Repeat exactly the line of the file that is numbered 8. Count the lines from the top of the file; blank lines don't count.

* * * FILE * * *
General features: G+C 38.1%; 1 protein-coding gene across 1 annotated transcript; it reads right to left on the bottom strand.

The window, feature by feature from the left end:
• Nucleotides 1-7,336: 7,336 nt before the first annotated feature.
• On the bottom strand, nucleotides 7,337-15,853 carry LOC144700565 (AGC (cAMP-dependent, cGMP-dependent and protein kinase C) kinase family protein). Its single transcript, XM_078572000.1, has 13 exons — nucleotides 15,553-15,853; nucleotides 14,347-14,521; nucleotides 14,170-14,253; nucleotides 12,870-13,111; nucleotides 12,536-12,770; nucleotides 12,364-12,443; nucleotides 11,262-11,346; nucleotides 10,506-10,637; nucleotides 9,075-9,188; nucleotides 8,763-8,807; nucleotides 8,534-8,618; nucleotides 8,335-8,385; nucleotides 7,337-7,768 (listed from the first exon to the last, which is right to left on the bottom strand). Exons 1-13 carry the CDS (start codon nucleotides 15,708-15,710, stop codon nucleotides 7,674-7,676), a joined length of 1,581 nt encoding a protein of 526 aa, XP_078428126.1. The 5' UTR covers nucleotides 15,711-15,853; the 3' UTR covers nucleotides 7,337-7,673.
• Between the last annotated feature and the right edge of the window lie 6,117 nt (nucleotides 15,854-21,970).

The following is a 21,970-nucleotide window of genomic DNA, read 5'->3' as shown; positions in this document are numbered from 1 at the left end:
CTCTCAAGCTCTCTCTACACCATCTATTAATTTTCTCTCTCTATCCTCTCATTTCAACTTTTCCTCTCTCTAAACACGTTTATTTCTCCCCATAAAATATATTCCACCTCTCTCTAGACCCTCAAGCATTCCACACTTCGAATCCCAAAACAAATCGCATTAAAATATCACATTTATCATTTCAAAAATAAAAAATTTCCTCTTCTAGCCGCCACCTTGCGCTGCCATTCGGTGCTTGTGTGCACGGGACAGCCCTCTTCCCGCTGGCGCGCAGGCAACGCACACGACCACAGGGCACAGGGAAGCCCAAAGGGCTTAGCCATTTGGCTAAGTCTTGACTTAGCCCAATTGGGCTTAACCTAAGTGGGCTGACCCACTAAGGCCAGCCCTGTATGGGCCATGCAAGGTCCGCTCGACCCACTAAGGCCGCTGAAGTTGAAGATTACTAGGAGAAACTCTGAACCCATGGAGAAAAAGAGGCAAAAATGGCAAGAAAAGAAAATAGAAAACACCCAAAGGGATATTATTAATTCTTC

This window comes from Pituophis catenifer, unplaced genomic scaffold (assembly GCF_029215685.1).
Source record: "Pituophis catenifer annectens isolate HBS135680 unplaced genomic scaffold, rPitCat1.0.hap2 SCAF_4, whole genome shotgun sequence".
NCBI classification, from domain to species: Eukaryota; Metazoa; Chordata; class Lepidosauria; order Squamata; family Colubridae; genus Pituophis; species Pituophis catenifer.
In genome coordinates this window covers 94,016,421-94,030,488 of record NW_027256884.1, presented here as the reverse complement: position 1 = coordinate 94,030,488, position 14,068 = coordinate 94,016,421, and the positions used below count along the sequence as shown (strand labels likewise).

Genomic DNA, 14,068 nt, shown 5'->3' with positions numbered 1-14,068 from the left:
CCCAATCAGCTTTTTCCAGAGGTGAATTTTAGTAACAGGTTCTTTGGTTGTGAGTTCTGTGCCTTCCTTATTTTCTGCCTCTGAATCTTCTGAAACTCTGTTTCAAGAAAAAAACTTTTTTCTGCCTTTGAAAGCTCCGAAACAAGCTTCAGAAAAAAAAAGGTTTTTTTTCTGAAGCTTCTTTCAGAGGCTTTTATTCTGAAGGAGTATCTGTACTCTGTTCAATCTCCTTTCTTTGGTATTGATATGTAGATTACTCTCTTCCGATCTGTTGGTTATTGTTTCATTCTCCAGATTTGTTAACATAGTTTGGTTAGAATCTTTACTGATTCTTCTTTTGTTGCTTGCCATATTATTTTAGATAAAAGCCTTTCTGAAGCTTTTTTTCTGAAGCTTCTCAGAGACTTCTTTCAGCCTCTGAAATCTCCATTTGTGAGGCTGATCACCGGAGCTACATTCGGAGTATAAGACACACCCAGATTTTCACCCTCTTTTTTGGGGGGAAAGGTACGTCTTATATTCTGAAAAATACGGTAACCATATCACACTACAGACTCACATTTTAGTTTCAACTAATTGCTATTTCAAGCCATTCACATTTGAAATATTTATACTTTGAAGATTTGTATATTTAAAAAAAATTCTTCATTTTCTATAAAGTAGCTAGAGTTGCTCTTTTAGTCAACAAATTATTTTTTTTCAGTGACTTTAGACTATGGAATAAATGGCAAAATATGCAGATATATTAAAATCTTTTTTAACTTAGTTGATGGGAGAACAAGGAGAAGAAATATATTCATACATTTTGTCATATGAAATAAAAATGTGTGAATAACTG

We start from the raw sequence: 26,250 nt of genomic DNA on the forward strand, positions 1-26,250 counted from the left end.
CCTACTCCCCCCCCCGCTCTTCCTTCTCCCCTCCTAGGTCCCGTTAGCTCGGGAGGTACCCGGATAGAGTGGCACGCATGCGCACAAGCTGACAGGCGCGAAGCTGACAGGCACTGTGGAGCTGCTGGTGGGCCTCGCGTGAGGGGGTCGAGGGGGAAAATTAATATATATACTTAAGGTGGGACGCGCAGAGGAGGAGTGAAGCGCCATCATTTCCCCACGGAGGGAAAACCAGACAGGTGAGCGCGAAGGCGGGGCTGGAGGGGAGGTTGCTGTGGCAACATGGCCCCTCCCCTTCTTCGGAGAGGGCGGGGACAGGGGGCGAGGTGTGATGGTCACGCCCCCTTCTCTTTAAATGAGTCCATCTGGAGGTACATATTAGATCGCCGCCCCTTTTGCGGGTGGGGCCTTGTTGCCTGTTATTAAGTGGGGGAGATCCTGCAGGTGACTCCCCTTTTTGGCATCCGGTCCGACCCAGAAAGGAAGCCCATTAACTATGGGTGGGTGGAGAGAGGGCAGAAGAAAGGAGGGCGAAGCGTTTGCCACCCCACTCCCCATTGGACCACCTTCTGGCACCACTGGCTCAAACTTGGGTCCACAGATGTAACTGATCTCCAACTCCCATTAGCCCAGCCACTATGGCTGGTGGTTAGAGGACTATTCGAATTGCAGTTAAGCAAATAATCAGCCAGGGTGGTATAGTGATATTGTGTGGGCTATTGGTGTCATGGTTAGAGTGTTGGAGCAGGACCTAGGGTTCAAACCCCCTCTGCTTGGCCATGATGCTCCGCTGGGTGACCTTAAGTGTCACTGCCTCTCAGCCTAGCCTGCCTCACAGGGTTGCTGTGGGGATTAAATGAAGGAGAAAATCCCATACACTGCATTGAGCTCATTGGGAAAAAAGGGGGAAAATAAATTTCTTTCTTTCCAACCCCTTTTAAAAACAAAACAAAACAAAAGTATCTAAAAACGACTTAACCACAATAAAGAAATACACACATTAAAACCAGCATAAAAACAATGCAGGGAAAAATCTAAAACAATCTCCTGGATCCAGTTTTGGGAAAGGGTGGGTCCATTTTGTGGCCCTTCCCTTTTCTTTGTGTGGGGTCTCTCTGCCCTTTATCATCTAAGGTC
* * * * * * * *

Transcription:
This window comes from Pituophis catenifer, unplaced genomic scaffold (assembly GCF_029215685.1).